The devil shift phenomenon is found commonly in global warming debate and policy due to the distance between views and values. Climate change arguments are driven by differing ideological and industrial concerns and fueled with emotion. 97-98% of scientists studying climate change believe that human activity is to blame for global warming.[5] Those who do not believe that global warming is caused by human activity claim that scientific research is wrong and perceives the scientists and those who agree with them as "evil." Global warming deniers claim that the earth is not warming, that if it is warming is not caused by human activity, or that the effects of global warming will be minimal. However, their arguments are directly refutable by scientific research.[6] Climate change deniers commonly attack the individuals they are arguing with personally rather than their opponent's actual position.[7] Climate change deniers resort to portraying their opponents as "evil" and attempt to create doubt surrounding the issue to avoid public consensus. Both opponents in global warming debates can fall into devil shift. Those who agree with scientific consensus tend to view their denying opponents as immoral.

In the debate regarding whether gray wolves should be reintroduced in Colorado, stakeholders commonly fall into devil shift. Disagreements in "different values associated with wildlife lead to different moral arguments for or against [this issue]."[8] Each side holds their beliefs based on which facts they wish to present for their perspective and can cause one side to believe the other is misinformed or uneducated. One side argues that wolves should be reintroduced for the sake of giving wolves the land where they once thrived, and the other side argues that wolves would cause too much harm to people in nearby areas. While both of these may be true, devil shift creates a sense of dissonance between the two sides, causing productivity to fall short since arguments slow down the governance process.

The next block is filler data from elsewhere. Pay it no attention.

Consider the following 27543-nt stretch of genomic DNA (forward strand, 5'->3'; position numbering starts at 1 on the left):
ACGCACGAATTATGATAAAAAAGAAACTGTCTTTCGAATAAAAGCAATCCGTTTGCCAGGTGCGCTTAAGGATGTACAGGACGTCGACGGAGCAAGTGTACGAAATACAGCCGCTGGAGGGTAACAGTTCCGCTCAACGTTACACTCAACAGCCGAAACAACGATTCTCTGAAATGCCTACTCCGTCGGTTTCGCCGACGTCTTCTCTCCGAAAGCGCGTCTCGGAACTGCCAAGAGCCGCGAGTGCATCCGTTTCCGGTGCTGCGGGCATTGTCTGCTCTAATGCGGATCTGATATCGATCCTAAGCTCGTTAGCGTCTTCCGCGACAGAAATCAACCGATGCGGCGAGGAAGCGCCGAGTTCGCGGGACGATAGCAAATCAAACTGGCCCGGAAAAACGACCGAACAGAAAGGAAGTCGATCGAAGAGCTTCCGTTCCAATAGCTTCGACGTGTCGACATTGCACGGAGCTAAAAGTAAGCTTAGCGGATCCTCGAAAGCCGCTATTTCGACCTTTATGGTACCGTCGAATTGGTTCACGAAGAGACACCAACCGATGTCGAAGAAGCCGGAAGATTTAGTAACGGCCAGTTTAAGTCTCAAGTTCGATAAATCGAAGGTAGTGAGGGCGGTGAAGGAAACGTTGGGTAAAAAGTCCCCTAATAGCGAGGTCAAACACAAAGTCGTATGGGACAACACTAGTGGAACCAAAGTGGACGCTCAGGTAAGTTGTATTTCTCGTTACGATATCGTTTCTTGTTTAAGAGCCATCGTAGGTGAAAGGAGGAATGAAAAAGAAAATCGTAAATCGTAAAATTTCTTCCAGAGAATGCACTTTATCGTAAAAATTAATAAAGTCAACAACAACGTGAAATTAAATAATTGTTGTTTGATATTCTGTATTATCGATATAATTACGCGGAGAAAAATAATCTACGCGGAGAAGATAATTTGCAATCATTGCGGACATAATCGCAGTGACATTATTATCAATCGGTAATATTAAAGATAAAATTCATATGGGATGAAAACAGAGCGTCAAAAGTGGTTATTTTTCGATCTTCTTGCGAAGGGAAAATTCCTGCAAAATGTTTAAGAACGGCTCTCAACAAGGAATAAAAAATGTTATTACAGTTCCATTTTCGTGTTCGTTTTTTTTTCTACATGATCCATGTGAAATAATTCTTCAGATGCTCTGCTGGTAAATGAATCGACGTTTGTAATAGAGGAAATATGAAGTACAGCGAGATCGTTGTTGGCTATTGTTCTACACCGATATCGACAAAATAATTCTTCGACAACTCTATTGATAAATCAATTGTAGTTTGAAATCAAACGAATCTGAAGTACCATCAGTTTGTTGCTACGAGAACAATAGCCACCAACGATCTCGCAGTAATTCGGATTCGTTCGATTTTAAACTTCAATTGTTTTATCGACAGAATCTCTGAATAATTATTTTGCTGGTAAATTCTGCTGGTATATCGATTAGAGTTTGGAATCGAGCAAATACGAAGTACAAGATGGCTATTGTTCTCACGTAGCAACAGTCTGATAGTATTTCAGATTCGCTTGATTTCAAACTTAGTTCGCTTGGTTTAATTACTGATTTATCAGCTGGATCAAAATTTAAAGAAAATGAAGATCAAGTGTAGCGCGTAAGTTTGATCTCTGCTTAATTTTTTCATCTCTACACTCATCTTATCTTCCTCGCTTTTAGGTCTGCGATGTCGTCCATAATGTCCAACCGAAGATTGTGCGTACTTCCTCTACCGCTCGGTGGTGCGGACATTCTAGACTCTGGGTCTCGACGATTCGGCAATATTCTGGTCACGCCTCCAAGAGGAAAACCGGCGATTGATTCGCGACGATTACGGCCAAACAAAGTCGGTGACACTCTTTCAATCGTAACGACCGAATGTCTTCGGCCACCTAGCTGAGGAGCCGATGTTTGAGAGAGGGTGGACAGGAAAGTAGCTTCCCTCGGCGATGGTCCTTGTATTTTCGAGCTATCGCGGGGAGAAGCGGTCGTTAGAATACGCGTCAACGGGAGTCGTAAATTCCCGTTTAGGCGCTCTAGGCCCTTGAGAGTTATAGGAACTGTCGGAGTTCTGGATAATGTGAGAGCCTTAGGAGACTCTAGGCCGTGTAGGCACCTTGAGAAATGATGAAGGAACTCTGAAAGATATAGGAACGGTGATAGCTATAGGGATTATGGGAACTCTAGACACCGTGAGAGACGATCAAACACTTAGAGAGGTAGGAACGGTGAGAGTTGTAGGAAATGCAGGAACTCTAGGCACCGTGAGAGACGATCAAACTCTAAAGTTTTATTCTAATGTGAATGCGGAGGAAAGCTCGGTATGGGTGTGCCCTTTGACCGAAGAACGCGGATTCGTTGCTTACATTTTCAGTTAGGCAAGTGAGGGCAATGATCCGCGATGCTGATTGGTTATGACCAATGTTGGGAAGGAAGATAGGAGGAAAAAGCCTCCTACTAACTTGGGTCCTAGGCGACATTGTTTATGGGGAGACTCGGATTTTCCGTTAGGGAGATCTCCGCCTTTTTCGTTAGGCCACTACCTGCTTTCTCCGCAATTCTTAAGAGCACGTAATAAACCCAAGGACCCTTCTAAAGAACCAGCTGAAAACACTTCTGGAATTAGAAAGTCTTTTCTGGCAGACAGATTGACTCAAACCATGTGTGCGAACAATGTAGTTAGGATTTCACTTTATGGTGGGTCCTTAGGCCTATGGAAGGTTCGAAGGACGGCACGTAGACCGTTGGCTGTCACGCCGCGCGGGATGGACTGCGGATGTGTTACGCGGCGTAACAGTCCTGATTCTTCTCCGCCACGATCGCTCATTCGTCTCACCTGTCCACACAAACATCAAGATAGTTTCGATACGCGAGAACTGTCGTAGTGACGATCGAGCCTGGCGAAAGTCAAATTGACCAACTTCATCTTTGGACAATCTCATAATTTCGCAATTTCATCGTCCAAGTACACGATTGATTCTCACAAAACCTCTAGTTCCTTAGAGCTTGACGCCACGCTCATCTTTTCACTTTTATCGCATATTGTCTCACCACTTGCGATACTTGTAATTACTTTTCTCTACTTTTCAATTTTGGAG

Devil Shift in Environmental Governance[edit]

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  1. Sabatier, Paul; Hunter, Susan; McLaughlin, Susan (September 1987). "The Devil Shift: Perceptions and Misperceptions of Opponents" (PDF). The Western Political Quarterly. 40 (3): 449. doi:10.1177/106591298704000306. Retrieved 13 April 2021. Unknown parameter |s2cid= ignored (help)
  2. FISCHER, MANUEL; INGOLD, KAREN; SCIARINI, PASCAL; VARONE, FRÉDÉRIC (2016). "Dealing with bad guys: actor- and process-level determinants of the " devil shift" in policy making" (PDF). Cambridge University Press Journal of Public Policy. 36 (2): 309. doi:10.1017/S0143814X15000021. Retrieved 6 April 2021.
  3. Culhane, Paul (1981). "Public Land Politics". John Hopkins University Press.
  4. Davis, Charles; Davis, Sandra (1985). "Interest Groups and the Implementation of Public Lands Programs, Conformity or Captive". Paper Presented at the 1985 Annual Meeting of the American Political Science Association.
  5. Anderegg, William R. L.; Prall, James W.; Harold, Jacob; Schneider, Stephen H. (21 June 2010). "Expert credibility in climate change" (PDF). Proceedings of the National Academy of Sciences. 107 (27): 12107–12109. Bibcode:2010PNAS..10712107A. doi:10.1073/pnas.1003187107. PMC 2901439. PMID 20566872.
  6. "Common Denier Arguments". State of California Governor’s Office of Planning and Research. Retrieved 21 April 2021.
  7. Weart, Spencer (2011). "Global warming: How skepticism became denial". Bulletin of the Atomic Scientists. 67 (1): 41. Bibcode:2011BuAtS..67a..41W. doi:10.1177/0096340210392966. Unknown parameter |s2cid= ignored (help)
  8. Center for Human-Carnivore Coexistance. "Moral Arguments Related to Wolf Restoration and Management". Colorado State University.